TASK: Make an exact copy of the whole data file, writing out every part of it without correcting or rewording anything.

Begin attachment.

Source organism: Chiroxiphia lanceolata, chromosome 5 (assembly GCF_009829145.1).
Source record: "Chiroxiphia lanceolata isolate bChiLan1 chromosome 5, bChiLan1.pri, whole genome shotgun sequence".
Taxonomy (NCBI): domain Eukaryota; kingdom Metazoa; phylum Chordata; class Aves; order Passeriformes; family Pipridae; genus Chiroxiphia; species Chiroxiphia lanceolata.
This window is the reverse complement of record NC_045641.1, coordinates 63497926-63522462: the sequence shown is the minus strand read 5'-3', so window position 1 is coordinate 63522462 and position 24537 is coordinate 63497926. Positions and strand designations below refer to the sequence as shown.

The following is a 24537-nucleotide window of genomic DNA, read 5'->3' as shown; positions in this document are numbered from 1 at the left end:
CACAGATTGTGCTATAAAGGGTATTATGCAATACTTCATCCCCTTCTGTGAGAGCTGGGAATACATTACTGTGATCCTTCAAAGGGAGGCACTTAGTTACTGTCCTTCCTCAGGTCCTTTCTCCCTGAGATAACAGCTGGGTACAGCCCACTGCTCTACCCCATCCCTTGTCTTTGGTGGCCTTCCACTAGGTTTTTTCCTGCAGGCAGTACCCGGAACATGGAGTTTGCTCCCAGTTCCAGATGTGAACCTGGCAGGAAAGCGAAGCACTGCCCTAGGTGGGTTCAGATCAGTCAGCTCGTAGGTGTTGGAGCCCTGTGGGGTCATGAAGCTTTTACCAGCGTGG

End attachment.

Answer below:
Source organism: Chiroxiphia lanceolata, chromosome 5 (assembly GCF_009829145.1).
Source record: "Chiroxiphia lanceolata isolate bChiLan1 chromosome 5, bChiLan1.pri, whole genome shotgun sequence".
Taxonomy (NCBI): domain Eukaryota; kingdom Metazoa; phylum Chordata; class Aves; order Passeriformes; family Pipridae; genus Chiroxiphia; species Chiroxiphia lanceolata.
This window is the reverse complement of record NC_045641.1, coordinates 63497926-63522462: the sequence shown is the minus strand read 5'-3', so window position 1 is coordinate 63522462 and position 24537 is coordinate 63497926. Positions and strand designations below refer to the sequence as shown.

The following is a 24537-nucleotide window of genomic DNA, read 5'->3' as shown; positions in this document are numbered from 1 at the left end:
CACAGATTGTGCTATAAAGGGTATTATGCAATACTTCATCCCCTTCTGTGAGAGCTGGGAATACATTACTGTGATCCTTCAAAGGGAGGCACTTAGTTACTGTCCTTCCTCAGGTCCTTTCTCCCTGAGATAACAGCTGGGTACAGCCCACTGCTCTACCCCATCCCTTGTCTTTGGTGGCCTTCCACTAGGTTTTTTCCTGCAGGCAGTACCCGGAACATGGAGTTTGCTCCCAGTTCCAGATGTGAACCTGGCAGGAAAGCGAAGCACTGCCCTAGGTGGGTTCAGATCAGTCAGCTCGTAGGTGTTGGAGCCCTGTGGGGTCATGAAGCTTTTACCAGCGTGG